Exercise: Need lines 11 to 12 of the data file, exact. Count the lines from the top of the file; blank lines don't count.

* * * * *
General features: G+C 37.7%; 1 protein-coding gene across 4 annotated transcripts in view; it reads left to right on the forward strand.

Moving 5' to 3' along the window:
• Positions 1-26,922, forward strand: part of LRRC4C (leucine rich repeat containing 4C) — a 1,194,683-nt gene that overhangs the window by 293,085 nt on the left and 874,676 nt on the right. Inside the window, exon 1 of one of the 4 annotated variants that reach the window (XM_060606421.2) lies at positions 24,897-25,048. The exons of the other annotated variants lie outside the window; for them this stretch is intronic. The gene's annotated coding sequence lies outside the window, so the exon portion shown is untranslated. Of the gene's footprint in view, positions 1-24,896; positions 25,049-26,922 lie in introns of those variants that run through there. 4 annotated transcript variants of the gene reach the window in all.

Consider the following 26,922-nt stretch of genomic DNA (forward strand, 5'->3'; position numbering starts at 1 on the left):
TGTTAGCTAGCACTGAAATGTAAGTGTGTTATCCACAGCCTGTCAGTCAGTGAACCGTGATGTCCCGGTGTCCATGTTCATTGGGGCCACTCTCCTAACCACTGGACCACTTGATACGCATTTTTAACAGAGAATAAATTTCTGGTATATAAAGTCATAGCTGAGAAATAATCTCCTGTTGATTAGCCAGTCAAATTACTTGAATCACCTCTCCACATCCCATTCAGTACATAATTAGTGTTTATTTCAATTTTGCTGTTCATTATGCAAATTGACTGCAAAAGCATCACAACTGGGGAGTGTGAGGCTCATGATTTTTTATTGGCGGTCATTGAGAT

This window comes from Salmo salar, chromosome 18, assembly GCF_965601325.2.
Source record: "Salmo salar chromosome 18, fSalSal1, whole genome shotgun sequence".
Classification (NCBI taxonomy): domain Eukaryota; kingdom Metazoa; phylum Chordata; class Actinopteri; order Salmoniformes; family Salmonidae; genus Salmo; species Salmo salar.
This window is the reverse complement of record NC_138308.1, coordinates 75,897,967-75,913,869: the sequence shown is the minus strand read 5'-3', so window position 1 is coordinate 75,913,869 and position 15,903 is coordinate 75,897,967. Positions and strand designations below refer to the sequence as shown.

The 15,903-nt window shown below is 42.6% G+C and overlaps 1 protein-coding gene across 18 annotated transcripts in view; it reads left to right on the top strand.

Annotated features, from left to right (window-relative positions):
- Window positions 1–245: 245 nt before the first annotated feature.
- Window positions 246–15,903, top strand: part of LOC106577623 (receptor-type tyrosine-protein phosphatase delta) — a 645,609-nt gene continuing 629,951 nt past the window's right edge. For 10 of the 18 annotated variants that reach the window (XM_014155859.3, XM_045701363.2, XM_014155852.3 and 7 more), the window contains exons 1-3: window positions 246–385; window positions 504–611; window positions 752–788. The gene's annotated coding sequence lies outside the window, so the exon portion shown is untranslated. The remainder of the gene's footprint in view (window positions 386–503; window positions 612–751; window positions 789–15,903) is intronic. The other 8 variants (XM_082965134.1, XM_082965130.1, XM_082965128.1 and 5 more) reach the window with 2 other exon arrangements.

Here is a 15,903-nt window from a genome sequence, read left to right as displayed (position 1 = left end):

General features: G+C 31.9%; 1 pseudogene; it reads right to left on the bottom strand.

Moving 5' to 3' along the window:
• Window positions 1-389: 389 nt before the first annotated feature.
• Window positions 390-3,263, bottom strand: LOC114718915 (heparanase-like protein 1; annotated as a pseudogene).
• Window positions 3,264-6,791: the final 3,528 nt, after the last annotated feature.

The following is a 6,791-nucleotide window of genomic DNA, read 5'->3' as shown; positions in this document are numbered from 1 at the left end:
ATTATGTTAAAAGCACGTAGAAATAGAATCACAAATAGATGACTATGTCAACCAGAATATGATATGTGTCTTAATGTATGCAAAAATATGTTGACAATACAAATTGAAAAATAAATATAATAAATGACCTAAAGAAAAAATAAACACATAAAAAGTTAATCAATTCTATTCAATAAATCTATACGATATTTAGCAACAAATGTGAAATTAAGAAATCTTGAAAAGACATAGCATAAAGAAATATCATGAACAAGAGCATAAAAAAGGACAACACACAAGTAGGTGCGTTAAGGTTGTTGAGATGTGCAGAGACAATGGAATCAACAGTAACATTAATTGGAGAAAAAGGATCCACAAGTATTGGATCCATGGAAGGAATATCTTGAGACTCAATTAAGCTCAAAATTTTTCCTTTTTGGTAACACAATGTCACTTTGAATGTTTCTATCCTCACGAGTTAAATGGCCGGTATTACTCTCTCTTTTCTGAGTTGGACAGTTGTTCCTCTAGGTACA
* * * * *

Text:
Annotated features, from left to right (window-relative positions):
- Window positions 1–245: 245 nt before the first annotated feature.